DCSIMG

Police figures detail where 500 sex Lothians offenders live

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NEW figures have revealed where more than 500 registered sex offenders are living in the Lothians.

The figures show the policing areas where 316 registered sex offenders (RSOs) are staying in the Capital, and reveal nearly a third are housed in the north of the city.

Outside the city, a total of 32 stay in the Livingston area, with another 20 in Broxburn and 19 live in and around Musselburgh.

Police chiefs said public safety was the “main priority” while monitoring RSOs in the community under Multi-Agency Public Protection Arrangements (Mappa).

The launch last March of the force’s Keeping Children Safe scheme also allows concerned parents to find out from police whether sex offenders have had contact with their children, including checking out neighbours.

Two paedophiles who had access to children in Edinburgh were identified by the scheme in its first month.

Councillor Iain Whyte, who represents the Inverleith ward as well as serving as police board convener, said: “Whether there is cause for concern about more registered sex offenders being in north Edinburgh depends on the supervision arrangements they are under. That is where Mappa, as well as other schemes like Keeping Children Safe, come in.

“Residents can be assured that work is going on to keep people safe, but that requires constant vigilance from the different authorities such as police, criminal justice and social work.”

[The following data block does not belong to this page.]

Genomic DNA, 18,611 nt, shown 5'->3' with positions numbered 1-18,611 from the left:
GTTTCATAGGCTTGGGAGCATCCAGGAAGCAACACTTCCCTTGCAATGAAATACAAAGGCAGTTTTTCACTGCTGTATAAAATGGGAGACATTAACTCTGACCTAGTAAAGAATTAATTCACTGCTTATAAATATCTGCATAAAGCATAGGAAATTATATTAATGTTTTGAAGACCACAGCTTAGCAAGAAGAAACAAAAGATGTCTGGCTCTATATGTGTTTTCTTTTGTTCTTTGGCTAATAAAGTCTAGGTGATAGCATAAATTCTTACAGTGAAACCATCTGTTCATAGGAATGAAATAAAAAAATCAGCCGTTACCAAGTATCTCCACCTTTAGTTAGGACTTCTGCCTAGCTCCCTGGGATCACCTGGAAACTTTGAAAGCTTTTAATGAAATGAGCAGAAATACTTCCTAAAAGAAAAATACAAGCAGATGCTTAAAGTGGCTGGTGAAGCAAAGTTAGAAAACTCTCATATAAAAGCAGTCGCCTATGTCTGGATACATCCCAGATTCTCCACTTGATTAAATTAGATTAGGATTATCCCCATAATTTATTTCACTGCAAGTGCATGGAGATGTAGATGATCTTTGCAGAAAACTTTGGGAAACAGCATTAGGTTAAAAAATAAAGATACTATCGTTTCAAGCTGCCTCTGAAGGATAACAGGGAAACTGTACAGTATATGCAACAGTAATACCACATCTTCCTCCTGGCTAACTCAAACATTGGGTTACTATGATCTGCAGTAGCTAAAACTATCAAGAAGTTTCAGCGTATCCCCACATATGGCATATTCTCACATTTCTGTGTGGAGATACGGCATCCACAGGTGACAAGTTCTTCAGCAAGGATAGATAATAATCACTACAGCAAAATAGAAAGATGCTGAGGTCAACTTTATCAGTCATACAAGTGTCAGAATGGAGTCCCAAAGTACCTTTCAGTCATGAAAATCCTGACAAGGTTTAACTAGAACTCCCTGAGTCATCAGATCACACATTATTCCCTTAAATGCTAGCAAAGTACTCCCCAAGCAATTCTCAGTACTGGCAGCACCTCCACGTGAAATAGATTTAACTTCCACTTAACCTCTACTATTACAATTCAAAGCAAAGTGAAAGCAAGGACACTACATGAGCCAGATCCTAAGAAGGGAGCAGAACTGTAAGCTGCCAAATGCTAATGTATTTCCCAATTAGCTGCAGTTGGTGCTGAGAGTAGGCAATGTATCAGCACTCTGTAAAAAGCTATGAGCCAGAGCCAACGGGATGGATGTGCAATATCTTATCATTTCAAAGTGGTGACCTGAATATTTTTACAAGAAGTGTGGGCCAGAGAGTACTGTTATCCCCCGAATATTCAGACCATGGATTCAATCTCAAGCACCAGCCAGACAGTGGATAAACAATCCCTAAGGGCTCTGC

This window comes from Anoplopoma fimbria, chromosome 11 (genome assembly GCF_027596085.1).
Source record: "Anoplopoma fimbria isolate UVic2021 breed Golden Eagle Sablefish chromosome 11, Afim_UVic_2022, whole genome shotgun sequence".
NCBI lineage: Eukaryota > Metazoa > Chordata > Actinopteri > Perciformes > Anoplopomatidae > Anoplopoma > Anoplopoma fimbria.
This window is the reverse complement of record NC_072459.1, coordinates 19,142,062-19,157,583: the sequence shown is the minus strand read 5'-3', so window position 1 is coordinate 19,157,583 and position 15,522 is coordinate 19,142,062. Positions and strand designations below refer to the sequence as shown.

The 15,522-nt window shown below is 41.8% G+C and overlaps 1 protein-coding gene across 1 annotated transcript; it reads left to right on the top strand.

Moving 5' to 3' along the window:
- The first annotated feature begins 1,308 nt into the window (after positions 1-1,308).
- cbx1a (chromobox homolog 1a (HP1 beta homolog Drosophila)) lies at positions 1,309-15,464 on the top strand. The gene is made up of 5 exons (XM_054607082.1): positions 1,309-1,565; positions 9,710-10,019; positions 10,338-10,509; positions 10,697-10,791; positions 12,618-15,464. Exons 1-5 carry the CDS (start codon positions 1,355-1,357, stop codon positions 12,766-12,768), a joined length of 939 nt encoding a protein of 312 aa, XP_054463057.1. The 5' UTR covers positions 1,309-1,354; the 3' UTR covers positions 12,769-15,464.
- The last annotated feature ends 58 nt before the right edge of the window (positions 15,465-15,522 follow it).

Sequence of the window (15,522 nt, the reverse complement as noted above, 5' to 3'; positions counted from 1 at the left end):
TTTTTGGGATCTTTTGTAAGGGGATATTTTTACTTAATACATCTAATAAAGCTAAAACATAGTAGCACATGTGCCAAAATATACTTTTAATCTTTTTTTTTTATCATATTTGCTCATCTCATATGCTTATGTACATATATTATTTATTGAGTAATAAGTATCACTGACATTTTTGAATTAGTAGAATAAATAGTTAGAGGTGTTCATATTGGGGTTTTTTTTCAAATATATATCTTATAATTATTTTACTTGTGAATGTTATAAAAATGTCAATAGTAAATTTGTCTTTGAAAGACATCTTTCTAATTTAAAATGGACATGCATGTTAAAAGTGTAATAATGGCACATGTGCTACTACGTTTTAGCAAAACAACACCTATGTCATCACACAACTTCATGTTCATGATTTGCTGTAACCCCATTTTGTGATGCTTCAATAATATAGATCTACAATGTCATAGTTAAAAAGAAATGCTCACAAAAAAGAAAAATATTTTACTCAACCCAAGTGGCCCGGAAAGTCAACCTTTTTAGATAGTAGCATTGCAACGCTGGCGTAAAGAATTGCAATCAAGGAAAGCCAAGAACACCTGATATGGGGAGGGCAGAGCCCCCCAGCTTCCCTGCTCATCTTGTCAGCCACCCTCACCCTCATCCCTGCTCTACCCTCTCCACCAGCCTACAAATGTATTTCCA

Eight registered sex offenders living in the Lothians were arrested and charged with sexual crimes between April and December last year.

Police are monitoring 84 registered sex offenders in the Lothians who are deemed to be a “high risk” of reoffending while two others are considered to be “very high risk”.

In November, it was revealed that 43 individuals were subject to Sexual Offence Prevention Orders in the Lothians, which impose strict limits on their movements and whom they can contact.

A police spokesman said: “Sex offenders are monitored in the community under the Multi-Agency Public Protection Arrangements, which involve police service, local authorities, the NHS, Scottish Prison Service and other partners.

“Public safety is always the main priority in all cases. Whilst it remains the main priority, a balance is required between public safety and the right of the individual. All aspects of cases are carefully considered at every stage of the process, from psychological and risk assessments to places of residence and potential security issues. A number of measures can be put in place to manage offenders in the community and these are monitored by dedicated police officers and officials from partner organisations.”

 
 
 

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